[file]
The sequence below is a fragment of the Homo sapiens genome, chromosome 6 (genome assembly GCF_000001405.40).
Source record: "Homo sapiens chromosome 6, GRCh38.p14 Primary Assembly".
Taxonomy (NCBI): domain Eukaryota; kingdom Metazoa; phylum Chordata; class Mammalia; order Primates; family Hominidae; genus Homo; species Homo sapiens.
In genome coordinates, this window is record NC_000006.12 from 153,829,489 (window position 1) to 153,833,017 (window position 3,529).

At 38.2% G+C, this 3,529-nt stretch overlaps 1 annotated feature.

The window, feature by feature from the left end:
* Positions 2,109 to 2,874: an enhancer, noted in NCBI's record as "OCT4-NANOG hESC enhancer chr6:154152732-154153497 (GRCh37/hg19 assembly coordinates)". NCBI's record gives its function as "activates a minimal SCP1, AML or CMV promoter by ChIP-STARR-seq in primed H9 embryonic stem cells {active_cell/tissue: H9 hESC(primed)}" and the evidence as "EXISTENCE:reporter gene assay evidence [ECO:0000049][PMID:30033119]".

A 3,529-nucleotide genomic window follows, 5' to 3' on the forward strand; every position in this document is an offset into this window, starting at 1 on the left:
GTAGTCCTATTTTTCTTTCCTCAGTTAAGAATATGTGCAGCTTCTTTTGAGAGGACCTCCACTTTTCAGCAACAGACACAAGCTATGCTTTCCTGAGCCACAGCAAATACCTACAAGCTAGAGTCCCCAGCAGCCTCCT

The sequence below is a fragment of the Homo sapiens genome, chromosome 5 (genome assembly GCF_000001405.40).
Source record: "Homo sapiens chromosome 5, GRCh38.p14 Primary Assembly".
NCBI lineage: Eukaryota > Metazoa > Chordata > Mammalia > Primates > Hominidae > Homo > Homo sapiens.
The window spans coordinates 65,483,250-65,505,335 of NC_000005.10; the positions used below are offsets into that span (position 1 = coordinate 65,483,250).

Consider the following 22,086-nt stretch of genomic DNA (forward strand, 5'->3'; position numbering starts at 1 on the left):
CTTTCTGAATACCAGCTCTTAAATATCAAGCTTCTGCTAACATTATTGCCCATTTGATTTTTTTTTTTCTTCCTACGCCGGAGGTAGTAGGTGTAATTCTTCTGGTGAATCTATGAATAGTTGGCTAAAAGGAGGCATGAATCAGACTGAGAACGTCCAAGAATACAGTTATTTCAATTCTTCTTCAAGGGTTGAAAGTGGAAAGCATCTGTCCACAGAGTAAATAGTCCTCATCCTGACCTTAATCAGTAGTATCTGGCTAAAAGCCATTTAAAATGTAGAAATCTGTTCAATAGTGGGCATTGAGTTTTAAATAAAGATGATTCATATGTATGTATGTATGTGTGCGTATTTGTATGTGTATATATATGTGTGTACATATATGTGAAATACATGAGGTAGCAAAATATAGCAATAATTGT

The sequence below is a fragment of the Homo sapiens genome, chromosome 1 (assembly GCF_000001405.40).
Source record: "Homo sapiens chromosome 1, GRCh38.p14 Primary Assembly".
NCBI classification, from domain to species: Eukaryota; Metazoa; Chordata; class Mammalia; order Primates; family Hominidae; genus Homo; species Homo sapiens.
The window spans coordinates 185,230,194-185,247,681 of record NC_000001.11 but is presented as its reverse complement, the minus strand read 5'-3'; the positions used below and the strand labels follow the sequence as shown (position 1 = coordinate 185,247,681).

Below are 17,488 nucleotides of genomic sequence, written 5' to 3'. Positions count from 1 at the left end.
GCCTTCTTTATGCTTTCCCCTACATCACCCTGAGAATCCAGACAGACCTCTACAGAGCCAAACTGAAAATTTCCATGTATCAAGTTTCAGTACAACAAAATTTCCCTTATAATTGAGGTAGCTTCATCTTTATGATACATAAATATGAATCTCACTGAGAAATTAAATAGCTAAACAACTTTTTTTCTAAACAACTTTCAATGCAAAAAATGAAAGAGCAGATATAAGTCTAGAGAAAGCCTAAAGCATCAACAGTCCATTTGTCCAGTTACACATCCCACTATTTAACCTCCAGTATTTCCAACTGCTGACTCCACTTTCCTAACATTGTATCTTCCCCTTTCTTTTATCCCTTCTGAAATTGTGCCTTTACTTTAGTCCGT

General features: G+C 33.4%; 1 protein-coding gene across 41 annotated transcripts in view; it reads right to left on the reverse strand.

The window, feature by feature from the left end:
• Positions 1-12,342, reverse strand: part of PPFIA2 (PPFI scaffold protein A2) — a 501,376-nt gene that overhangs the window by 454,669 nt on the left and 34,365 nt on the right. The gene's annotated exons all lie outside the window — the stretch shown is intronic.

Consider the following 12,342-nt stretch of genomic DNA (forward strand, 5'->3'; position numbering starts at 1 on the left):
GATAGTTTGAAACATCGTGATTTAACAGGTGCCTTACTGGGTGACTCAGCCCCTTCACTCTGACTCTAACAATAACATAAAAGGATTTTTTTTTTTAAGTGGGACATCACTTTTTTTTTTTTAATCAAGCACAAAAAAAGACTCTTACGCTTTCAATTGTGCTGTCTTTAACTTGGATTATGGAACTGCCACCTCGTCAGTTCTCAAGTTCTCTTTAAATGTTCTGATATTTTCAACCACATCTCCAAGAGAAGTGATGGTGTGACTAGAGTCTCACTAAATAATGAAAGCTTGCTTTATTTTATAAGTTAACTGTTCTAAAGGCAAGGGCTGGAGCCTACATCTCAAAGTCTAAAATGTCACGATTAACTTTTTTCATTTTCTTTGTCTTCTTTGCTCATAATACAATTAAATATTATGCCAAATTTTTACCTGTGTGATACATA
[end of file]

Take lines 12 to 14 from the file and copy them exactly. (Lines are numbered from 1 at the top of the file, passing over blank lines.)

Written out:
NCBI lineage: Eukaryota > Metazoa > Chordata > Mammalia > Primates > Hominidae > Homo > Homo sapiens.
The window spans coordinates 65,483,250-65,505,335 of NC_000005.10; the positions used below are offsets into that span (position 1 = coordinate 65,483,250).

Consider the following 22,086-nt stretch of genomic DNA (forward strand, 5'->3'; position numbering starts at 1 on the left):